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Alerts and Updates

Massachusetts to Close Nonessential Businesses and Issues "Stay at Home" Advisory

March 23, 2020

Massachusetts to Close Nonessential Businesses and Issues "Stay at Home" Advisory

March 23, 2020

Read below

The guidance on essential services issued with the order lists numerous broad categories of exemptions.

Governor Charlie Baker issued an emergency order closing all businesses and organizations in Massachusetts that do not provide COVID-19 essential services from 12:00 p.m. on March 24, until 12:00 p.m. on April 7. The order applies to physical workspaces and facilities and encourages businesses to operate remotely to the extent possible.

Guidance on Essential Services

The guidance on essential services issued with the order lists numerous broad categories of exemptions. Examples of each category of essential services are listed below and the full list of exemptions can be found on the state website.

  • Healthcare/public health/human services, including medical professionals, pharmacy workers, manufacturers that support the healthcare supply chain, health plan workers, and workers who support food, shelter and social services
  • Law enforcement, public safety, first responders, including contracted vendors who manage infrastructure supporting these operations
  • Food and agriculture, including grocery stores, pharmacies, restaurant carry-out and delivery, company cafeterias, food manufacturers, and those engaged in the manufacture or maintenance of equipment that supports agricultural production and distribution
  • Energy, including workers in the electricity, petroleum, natural and propane gas and steam industries
  • Water and wastewater, including those who maintain digital systems infrastructure for these operations
  • Transportation and logistics, including mass transit workers, air transportation employees, postal and shipping employees of private companies, automotive repair and maintenance facilities, manufacturers and distributors of packaging materials and supplies needed to support manufacturing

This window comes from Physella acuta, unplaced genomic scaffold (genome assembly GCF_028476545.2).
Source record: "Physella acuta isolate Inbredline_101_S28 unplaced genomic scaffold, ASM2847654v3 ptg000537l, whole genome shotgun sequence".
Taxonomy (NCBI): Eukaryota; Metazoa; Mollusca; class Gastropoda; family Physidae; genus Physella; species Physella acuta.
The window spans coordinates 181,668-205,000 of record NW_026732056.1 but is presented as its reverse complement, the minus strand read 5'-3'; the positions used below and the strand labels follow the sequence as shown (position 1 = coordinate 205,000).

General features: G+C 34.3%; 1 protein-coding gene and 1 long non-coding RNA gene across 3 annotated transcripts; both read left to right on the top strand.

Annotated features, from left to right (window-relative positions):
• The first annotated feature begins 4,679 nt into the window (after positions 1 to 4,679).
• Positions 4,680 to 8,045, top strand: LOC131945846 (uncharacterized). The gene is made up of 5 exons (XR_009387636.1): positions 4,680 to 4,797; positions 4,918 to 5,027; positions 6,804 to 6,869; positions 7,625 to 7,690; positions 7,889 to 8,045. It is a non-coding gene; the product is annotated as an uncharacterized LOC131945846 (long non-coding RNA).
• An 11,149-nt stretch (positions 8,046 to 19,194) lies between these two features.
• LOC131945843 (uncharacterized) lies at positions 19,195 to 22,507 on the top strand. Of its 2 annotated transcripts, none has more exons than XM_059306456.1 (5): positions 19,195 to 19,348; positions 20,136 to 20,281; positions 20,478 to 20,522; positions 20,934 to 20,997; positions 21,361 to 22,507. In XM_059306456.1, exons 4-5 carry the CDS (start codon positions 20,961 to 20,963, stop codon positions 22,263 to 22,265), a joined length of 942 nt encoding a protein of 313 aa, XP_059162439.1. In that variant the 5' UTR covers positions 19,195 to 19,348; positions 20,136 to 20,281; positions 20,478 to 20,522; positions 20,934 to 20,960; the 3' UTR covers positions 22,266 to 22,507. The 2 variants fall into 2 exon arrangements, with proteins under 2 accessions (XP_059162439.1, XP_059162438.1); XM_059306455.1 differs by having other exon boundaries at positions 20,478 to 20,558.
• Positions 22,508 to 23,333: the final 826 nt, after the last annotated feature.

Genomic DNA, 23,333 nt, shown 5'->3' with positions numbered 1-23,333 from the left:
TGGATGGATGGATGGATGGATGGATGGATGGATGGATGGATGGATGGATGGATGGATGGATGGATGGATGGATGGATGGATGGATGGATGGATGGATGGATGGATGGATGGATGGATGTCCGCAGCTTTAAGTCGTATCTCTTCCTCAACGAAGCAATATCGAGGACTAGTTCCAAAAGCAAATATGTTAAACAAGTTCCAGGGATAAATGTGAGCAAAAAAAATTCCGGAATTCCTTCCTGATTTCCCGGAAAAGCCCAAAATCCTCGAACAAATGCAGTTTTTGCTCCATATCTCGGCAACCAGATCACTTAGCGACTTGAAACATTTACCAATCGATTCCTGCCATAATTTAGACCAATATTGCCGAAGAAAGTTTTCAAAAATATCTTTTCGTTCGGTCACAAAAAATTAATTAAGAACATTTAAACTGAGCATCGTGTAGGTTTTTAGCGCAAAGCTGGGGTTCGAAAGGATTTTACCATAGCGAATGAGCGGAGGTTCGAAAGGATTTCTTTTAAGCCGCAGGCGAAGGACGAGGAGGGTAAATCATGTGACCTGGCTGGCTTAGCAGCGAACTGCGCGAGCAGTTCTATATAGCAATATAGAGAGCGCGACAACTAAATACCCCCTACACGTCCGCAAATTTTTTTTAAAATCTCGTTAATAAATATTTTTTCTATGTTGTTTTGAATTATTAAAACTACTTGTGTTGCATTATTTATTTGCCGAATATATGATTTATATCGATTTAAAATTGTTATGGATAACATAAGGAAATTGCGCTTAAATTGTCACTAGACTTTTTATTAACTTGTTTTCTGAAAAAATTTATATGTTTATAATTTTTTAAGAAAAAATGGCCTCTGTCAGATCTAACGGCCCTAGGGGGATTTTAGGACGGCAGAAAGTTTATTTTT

• Public works, including workers that support maintenance of roads, bridges, water and sewer mains, public works construction, and construction of other critical or strategic infrastructure
  • Communications and information technology, including radio, television, media services, engineers, technicians and personnel responsible for infrastructure construction and restoration, cable service providers and certain information technology professionals
  • Other community-based essential functions and government operations, including weather forecasters, educators supporting emergency childcare programs, trade officials, security staff, hotel workers, construction workers and laundromats
  • Critical manufacturing, including those needed for medical supply chain, transportation, energy, communications, food, agriculture, chemical manufacturing and nuclear facilities
  • Hazardous materials, including those who support response and cleanup
  • Financial services, including workers needed to provide consumer access to banking and lending
  • Chemical, including workers supporting chemical and industrial gas supply chains, distribution facilities and those that distribute raw materials needed for industrial and consumer goods
  • Defense industry base, including workers who support services required to meet national security commitments, such as mechanical and software engineers and those in manufacturing, as well as businesses contracted with the Department of Defense

Applying for an Exemption as an Essential Service

Any business not found on the essential services guidance may request designation as an essential service for purposes of the order through the Executive Office of Housing and Economic Development.

Stay-at-Home Advisory, Revised Gatherings Order with Penalties

While Governor Baker stopped short of ordering Massachusetts residents to stay at home, the new order limits community, civic, public, leisure, faith-based events and any similar event or activity to 10 or fewer individuals, a reduction of a prior order limiting such gatherings to 25 or fewer. Violators will be penalized, including a warning for a first offense, a $300 fine for a second offense and a $500 fine or imprisonment for a third offense.

About Duane Morris

Duane Morris has created a COVID-19 Strategy Team to help organizations plan, respond to and address this fast-moving situation. Contact your Duane Morris attorney for more information. Prior Alerts on the topic are available on the team’s webpage.

For Further Information

If you have any questions about this Alert, please contact Gregory S. Bombard, Lauren A. Appel, any of the attorneys in our Boston office, any member of the COVID-19 Strategy Team or the attorney at the firm with whom you are in regular contact.

Disclaimer: This Alert has been prepared and published for informational purposes only and is not offered, nor should be construed, as legal advice. For more information, please see the firm's full disclaimer.